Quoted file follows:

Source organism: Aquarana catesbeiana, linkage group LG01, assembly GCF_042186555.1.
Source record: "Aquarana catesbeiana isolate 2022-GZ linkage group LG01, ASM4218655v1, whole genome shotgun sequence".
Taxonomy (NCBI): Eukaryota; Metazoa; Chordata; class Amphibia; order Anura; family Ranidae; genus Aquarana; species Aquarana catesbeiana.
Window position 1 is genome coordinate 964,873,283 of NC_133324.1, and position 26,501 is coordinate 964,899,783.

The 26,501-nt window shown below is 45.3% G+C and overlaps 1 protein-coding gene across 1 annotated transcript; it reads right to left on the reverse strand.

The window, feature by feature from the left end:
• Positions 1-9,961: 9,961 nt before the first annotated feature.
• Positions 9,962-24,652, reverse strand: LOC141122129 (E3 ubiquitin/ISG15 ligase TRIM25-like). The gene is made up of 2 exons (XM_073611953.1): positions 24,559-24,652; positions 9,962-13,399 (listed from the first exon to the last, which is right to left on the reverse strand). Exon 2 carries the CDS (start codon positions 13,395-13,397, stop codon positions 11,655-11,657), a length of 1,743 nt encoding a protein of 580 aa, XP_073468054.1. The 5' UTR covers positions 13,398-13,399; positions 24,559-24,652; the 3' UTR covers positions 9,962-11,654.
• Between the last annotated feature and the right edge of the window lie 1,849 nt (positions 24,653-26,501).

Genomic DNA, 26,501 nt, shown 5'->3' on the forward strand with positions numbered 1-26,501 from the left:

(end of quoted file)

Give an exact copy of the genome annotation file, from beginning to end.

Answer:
Source organism: Aquarana catesbeiana, linkage group LG01, assembly GCF_042186555.1.
Source record: "Aquarana catesbeiana isolate 2022-GZ linkage group LG01, ASM4218655v1, whole genome shotgun sequence".
Taxonomy (NCBI): Eukaryota; Metazoa; Chordata; class Amphibia; order Anura; family Ranidae; genus Aquarana; species Aquarana catesbeiana.
Window position 1 is genome coordinate 964,873,283 of NC_133324.1, and position 26,501 is coordinate 964,899,783.

The 26,501-nt window shown below is 45.3% G+C and overlaps 1 protein-coding gene across 1 annotated transcript; it reads right to left on the reverse strand.

The window, feature by feature from the left end:
• Positions 1-9,961: 9,961 nt before the first annotated feature.
• Positions 9,962-24,652, reverse strand: LOC141122129 (E3 ubiquitin/ISG15 ligase TRIM25-like). The gene is made up of 2 exons (XM_073611953.1): positions 24,559-24,652; positions 9,962-13,399 (listed from the first exon to the last, which is right to left on the reverse strand). Exon 2 carries the CDS (start codon positions 13,395-13,397, stop codon positions 11,655-11,657), a length of 1,743 nt encoding a protein of 580 aa, XP_073468054.1. The 5' UTR covers positions 13,398-13,399; positions 24,559-24,652; the 3' UTR covers positions 9,962-11,654.
• Between the last annotated feature and the right edge of the window lie 1,849 nt (positions 24,653-26,501).

Genomic DNA, 26,501 nt, shown 5'->3' on the forward strand with positions numbered 1-26,501 from the left: